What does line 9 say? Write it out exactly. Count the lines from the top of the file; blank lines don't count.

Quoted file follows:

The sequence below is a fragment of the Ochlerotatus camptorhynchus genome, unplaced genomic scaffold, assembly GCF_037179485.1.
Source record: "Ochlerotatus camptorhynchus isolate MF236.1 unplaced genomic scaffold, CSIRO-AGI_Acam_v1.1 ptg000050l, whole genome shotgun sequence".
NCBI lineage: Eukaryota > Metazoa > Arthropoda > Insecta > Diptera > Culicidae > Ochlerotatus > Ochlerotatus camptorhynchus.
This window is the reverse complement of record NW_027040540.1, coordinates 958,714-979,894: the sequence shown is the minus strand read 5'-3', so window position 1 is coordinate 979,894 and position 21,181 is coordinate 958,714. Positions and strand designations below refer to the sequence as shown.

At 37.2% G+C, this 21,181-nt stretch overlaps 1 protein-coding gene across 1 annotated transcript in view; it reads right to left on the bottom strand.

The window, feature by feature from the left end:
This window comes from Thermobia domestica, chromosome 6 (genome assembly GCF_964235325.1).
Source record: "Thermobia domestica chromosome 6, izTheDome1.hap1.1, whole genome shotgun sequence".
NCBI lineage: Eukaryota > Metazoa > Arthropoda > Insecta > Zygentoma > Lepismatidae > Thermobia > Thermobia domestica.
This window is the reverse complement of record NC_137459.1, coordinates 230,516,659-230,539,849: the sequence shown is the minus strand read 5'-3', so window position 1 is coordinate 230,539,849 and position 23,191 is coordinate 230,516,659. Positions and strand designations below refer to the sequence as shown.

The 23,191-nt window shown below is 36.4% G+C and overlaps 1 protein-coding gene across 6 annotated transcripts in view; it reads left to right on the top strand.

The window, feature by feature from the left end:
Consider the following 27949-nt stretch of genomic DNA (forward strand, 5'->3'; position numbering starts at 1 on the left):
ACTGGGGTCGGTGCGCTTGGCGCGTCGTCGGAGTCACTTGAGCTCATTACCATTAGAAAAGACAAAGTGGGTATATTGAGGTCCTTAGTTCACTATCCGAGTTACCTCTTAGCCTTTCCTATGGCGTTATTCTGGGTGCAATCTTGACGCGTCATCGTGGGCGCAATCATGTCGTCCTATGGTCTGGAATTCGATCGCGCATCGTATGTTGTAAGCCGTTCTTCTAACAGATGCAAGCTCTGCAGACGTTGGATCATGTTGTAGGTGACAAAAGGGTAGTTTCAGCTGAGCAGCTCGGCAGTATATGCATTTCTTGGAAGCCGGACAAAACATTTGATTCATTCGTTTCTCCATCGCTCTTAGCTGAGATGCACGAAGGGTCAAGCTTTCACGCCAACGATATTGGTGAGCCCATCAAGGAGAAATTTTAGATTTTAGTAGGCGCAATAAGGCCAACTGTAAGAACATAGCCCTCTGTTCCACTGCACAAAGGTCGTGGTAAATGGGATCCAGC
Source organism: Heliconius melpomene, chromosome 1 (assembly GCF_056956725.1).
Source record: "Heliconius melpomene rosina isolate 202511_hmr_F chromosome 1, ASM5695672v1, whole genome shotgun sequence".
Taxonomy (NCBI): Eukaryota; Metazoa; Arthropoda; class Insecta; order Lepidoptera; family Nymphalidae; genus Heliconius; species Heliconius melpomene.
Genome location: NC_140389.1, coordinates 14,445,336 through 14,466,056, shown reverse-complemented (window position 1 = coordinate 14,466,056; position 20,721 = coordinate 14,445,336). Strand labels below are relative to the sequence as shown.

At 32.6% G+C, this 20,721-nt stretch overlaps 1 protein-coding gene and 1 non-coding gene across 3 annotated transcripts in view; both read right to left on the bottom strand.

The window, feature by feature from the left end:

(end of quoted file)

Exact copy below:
NCBI lineage: Eukaryota > Metazoa > Arthropoda > Insecta > Zygentoma > Lepismatidae > Thermobia > Thermobia domestica.